Free Your Mind: Creative Thinking Contributes to Overcoming Conflict-Related Biases

Nardine Fahoum, Hadas Pick, Tal Ivancovsky, Simone Shamay-Tsoory

Research output: Contribution to journalReview articlepeer-review


Conflicts between groups are difficult to resolve, partly because humans tend to be biased in judging outgroup members. The aim of the current article is to review findings on the link between creativity and conflict-related biases and to offer a model that views creative cognition as an ability that may contribute to overcoming conflict-related biases. Our proposed model conforms to the twofold model of creativity. According to this model, creativity involves a generation phase and an evaluation phase, and these phases correspond to the neural mechanisms that underlie conflict-related biases. Specifically, we contend that the generation phase of creativity affects conflict-related biases by exerting an influence on stereotypes and prejudice, outgroup-targeted emotions, and ingroup empathy biases, all of which rely on the default mode network. Conversely, the evaluation phase of creativity, which is usually associated with activation in the executive control network and action-observation system, may be related to herding behaviors. Building on the shared mechanisms of creativity and conflicts, we propose that studies examining creativity-based interventions may be effective in promoting reconciliation.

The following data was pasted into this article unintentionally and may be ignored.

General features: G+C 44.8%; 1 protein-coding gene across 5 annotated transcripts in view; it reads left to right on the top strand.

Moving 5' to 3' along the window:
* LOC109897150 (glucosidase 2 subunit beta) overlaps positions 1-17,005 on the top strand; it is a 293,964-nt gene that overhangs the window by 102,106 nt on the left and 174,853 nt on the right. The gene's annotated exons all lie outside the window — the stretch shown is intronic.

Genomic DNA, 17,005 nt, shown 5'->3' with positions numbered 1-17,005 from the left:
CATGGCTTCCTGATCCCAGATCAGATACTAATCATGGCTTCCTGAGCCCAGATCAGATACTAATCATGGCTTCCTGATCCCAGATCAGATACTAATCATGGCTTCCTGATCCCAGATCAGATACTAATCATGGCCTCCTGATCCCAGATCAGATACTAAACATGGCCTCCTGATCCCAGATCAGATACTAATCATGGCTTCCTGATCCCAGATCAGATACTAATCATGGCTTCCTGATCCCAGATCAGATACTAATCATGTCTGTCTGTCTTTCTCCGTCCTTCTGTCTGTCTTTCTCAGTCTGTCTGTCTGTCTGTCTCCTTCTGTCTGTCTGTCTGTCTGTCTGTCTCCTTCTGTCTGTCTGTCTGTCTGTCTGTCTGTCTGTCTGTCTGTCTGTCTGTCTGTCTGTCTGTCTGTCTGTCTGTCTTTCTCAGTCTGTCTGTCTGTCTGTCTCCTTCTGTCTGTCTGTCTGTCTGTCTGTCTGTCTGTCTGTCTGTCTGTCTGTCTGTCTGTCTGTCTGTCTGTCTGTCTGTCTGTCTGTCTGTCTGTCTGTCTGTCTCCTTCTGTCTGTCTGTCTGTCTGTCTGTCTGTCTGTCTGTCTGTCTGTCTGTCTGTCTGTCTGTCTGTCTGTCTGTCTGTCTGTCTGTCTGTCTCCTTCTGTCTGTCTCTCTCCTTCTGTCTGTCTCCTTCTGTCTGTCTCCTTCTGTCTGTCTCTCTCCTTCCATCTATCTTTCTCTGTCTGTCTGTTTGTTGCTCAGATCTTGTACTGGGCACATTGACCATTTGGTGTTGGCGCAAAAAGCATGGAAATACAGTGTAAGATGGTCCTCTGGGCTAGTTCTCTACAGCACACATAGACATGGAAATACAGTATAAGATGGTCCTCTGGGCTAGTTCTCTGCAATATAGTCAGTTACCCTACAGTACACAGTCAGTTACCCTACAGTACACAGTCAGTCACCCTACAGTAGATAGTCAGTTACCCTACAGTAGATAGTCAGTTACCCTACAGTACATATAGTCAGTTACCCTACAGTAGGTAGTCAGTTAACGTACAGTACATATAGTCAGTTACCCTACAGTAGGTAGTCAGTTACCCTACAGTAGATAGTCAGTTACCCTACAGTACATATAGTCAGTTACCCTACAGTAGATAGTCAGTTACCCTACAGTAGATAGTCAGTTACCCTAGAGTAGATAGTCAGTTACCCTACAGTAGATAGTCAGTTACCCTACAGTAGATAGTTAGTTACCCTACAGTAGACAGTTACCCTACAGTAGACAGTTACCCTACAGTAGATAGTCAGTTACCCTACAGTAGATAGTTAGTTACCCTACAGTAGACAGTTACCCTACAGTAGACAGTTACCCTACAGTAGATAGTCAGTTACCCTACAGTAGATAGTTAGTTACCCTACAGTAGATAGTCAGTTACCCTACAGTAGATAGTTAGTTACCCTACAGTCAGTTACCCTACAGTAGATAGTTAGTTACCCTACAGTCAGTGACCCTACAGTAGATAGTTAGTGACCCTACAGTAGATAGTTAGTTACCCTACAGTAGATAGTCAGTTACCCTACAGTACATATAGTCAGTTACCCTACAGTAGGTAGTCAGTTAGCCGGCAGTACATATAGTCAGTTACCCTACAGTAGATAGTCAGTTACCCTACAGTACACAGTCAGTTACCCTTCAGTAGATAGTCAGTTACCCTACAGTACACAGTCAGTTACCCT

Original languageEnglish
Article number1566
JournalBrain Sciences
Issue number11
StatePublished - 17 Nov 2022

Bibliographical note

Publisher Copyright:
© 2022 by the authors.


  • default mode network
  • divergent thinking
  • executive control network
  • intergroup conflicts

ASJC Scopus subject areas

  • General Neuroscience


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